Fixed Vs. Variable Rate Loans

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Beyond Finance TeamPosted on Apr 26, 2018

Calculating your loan payments & Secured vs Unsecured Loans

When it comes to interest rates, they are either fixed or variable. Both have their advantages and disadvantages. Typically, installment loans use a fixed interest rate because the repayment amount and schedule are fixed. However, revolving loans more often than not are accompanied by a variable interest rate.

Let’s review an example of a fixed rate loan:

  • Installment loan amount: $25,000
  • Fixed interest rate: 6%
  • Length of loan: 5 years/60 months
  • Monthly payment: $483.32

The best part of the above example is that it is clearly stated. You can determine whether the monthly payment fits your budget. If the payment exceeds your budget, you can possibly adjust the equation by lowering the amount you borrow or lengthening the time of repayment. A loan payoff calculator is a great tool in determining your monthly payment.

If you were to use the same example above but changed the interest rate on a monthly basis, either increasing or decreasing it (a variable rate), you could end up paying less – or unfortunately, paying more. Depending on your comfort zone, one might be more appealing than the other. Those borrowers who are “risk averse” want to know that their payments are “fixed” and that regardless of what happens in the speculative interest rate market, the monthly payment won’t change for the life of their loan.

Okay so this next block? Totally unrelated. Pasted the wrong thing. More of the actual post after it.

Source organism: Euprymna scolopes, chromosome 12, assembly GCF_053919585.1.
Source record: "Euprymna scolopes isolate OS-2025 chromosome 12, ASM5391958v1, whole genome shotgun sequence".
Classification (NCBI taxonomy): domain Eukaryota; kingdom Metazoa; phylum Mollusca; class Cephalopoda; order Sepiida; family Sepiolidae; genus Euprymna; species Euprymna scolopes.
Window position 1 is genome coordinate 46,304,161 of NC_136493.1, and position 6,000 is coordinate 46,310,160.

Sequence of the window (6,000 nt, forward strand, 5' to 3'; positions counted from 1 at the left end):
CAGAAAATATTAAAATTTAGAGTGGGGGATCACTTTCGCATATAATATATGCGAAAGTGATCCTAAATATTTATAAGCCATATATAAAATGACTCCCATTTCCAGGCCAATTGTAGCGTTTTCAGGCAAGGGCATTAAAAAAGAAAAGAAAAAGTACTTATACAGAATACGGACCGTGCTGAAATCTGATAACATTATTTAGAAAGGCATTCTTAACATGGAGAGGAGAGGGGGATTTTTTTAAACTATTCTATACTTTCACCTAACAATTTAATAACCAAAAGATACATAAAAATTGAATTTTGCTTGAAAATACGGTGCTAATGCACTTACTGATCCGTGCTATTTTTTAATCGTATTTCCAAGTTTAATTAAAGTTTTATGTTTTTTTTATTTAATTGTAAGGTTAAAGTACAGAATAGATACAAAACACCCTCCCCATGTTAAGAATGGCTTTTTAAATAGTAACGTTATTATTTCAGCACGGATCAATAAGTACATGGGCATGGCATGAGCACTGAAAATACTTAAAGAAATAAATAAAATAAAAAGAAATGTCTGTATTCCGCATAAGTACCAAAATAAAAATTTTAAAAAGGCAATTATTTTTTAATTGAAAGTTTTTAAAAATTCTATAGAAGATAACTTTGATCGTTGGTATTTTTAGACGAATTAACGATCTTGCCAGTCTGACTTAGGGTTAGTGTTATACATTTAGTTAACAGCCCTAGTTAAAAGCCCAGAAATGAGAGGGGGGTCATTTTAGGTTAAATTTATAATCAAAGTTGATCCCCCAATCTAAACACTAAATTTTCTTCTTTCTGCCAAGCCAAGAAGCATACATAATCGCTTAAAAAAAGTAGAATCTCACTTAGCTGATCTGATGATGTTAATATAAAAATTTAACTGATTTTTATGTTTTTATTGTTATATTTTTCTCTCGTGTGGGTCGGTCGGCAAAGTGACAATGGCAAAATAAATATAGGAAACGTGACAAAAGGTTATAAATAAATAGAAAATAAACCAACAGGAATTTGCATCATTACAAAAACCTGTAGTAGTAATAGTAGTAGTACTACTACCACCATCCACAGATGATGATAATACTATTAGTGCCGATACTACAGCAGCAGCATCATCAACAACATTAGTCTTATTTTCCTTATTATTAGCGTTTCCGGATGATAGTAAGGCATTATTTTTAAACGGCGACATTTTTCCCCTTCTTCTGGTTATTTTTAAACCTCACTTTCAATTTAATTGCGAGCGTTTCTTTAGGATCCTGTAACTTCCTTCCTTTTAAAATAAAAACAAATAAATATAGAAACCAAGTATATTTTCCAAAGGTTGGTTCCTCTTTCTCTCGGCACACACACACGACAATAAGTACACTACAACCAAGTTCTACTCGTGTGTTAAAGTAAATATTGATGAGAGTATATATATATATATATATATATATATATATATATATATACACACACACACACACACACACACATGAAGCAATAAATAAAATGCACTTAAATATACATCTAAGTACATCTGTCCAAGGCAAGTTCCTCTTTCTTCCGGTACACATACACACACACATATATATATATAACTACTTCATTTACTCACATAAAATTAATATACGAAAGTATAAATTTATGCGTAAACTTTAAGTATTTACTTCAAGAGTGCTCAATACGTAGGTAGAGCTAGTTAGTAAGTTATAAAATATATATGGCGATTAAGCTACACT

Examining the various options with your lender may help you to better visualize the loan program that is best for you. After all, being a responsible borrower will only benefit you for many years to come.

Lenders Like Secure Loans

Lending has an element of risk. So, whenever loans can be made and collateralized with an asset, lenders feel more secure. However, many loans are unsecured. For example, when you charge something on a credit card, there is an absence of collateral that a lender can put a lien on should you default. The better your debt to income ratio, the more favorable interest rate you’re likely to get.

Secured Versus Unsecured Loans

Whenever banks or lenders approve a loan, lending institutions like to have as much security as possible. They want to know that if a loan is not repaid they have a “Plan B” to fall back on. Collateral security is achieved by attaching a loan obligation to an asset so that in the event a loan defaults, the lending institution can seek repayment by liquidating the collateralized asset. Both installment loans and revolving loans can be secured should the lender make this a requirement.

An automobile loan and a home mortgage are perfect examples of secured loans. Failure to repay the auto loan means that Plan B takes effect in the form of a repossession.

Default on your mortgage payment, and a foreclosure on your home may ensue. Responsible borrowers use every means at their disposal to make certain that a default never occurs.

And the fact that lenders frequently charge higher interest rates on unsecured versus secure loans is no accident because their measure of risk is increased when there is no possibility of relying on Plan B.

For more information when it comes to personal loans, call 1-800-495-4069 today for a free, no obligation assessment with one of our experienced Consultants.